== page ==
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St. Johns Wort & Prescription Medicine A Potentially Dangerous Mix

St. Johns Wort & Prescription Medicine A Potentially Dangerous Mix

Many herbal remedies could cause a toxic reaction when combined with other prescription or over-the-counter medicines.

Newswise — Herbal remedy users may wrongly assume that their “natural” product cannot harm them. However, physicians need to know about even the occasional use of such products by their patients. Many herbal remedies could cause a toxic reaction when combined with other prescription or over-the-counter medicines. According to toxicologists at the UVa Health System Blue Ridge Poison Center, St. Johns Wort is one of the most common herbal products reported to cause herb-drug interactions.

St. John’s Wort (hypericum perforatum) is a perennial shrub with golden flowers that bloom in June. Ancient Greek physicians prescribed it for a variety of medical problems. Colonists brought it to North America, and today it grows prolifically in the wild.

St. John’s Wort is reported to be useful in the treatment of depression, anxiety, insomnia, inflammatory bowel disease, and substance abuse, among other disorders. It is said to have anti-cancer and anti-viral properties, and act as a balm in the healing of skin wounds or burns. However, efforts by the National Institute of Health and other groups to prove these claims have resulted in questionable and often-debated results. In fact, research has shown that St. John’s Wort may reduce the effectiveness of prescription drugs for heart disease, depression, seizures, certain cancers or other medications. These include:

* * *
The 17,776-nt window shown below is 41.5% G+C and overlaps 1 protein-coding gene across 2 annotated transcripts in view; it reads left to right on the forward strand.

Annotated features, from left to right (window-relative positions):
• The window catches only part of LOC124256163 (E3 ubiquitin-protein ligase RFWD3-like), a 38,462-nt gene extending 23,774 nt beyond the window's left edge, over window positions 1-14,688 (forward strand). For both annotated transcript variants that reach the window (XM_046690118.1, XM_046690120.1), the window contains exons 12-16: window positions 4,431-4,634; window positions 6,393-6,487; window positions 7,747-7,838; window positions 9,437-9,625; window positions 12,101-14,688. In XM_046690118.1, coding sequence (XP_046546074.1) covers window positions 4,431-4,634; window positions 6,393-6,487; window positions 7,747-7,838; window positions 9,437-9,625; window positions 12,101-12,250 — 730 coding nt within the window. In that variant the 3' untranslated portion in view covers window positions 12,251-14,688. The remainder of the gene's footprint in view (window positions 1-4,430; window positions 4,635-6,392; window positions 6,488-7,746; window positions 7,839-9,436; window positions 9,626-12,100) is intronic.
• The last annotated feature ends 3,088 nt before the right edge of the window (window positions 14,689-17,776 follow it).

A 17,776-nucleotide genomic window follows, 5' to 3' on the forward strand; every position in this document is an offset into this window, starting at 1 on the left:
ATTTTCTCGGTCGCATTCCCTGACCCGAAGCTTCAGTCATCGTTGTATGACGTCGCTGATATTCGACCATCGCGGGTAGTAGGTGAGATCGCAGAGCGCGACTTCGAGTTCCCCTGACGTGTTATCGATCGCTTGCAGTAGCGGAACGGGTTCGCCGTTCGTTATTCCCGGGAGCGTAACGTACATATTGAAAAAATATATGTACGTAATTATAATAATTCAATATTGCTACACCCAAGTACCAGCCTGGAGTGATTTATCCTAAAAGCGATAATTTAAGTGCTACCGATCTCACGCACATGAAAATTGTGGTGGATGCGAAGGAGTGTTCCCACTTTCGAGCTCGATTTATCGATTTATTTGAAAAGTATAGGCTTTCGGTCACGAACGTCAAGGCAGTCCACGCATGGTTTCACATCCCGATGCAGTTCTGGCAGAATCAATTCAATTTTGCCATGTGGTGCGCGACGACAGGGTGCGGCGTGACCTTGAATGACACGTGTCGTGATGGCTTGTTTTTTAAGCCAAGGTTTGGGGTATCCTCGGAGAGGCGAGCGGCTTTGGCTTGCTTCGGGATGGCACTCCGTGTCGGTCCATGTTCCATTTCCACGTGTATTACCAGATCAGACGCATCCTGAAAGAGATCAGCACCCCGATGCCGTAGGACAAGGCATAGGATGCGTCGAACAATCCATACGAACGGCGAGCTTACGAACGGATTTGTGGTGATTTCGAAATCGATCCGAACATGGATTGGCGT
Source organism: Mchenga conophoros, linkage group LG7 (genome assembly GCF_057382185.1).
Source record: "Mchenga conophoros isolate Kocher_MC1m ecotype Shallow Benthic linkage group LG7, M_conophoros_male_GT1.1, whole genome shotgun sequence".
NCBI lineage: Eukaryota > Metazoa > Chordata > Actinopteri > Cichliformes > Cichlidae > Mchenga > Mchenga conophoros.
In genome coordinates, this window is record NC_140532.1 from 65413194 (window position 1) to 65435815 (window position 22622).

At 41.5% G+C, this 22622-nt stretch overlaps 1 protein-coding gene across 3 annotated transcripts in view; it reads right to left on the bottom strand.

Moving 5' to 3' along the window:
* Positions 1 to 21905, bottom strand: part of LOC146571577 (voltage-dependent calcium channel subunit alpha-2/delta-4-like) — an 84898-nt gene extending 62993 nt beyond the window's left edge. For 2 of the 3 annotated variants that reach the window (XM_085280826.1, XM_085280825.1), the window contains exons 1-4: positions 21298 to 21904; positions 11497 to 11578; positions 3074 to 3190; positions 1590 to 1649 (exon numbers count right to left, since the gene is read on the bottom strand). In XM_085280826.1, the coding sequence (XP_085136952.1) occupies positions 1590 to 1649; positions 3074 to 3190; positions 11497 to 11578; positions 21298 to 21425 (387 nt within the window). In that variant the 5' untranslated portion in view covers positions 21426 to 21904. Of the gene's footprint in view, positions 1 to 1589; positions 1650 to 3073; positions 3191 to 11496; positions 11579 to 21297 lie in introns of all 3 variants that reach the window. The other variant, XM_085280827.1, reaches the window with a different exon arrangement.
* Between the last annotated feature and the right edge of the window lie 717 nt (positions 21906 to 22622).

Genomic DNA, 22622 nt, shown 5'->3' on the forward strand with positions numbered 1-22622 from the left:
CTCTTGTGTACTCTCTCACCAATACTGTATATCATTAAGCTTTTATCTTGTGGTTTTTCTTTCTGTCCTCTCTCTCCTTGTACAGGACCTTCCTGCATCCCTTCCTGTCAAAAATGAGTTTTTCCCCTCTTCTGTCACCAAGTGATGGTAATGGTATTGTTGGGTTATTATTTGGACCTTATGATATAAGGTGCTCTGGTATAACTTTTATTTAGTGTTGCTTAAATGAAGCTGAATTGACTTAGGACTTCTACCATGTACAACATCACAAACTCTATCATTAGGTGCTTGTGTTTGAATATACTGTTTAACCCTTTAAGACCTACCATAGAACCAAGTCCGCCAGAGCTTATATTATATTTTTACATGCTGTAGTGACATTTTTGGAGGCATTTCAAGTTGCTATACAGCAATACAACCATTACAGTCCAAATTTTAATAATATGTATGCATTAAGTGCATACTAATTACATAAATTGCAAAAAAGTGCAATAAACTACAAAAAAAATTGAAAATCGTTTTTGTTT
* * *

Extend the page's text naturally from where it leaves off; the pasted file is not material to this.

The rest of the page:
• Digoxin
• Warfarin
• Methadone
• Verapamil
• Cyclosporine
• Theophylline
• Amitriptyline
• Midazolam
• Alprazolam
• Fexofenadine
• Omeprazole
• Nevirapine
• Imatinib
• Indinavir
• Irinotecan
• Certain immunosuppressive drugs used after an organ transplant
• Birth control pills

A 1994 federal law removed dietary supplements, like herbs, from FDA control. Therefore, consumers are unlikely to receive information about any potential drug interactions or other harmful side effects from a seller of herbal products. It is dangerous to assume that something marketed as “natural” is always safe. Keep your doctor informed about every herbal product you use.

The Blue Ridge Poison Center at the UVa Health System can provide free, confidential advice about medications and are open 24 hours. Call 1-800-222-1222 for specific consumer information regarding drug interactions. Cell users call 1-800-451-1428.

Source: University of Virginia Health System Released: Tue 10-Jan-2006, 17:00 ET

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The Blue Ridge Poison Center at the UVa Health System can provide free, confidential advice about medications and are open 24 hours. Call 1-800-222-1222 for specific consumer information regarding drug interactions. Cell users call 1-800-451-1428.

Source: University of Virginia Health System Released: Tue 10-Jan-2006, 17:00 ET

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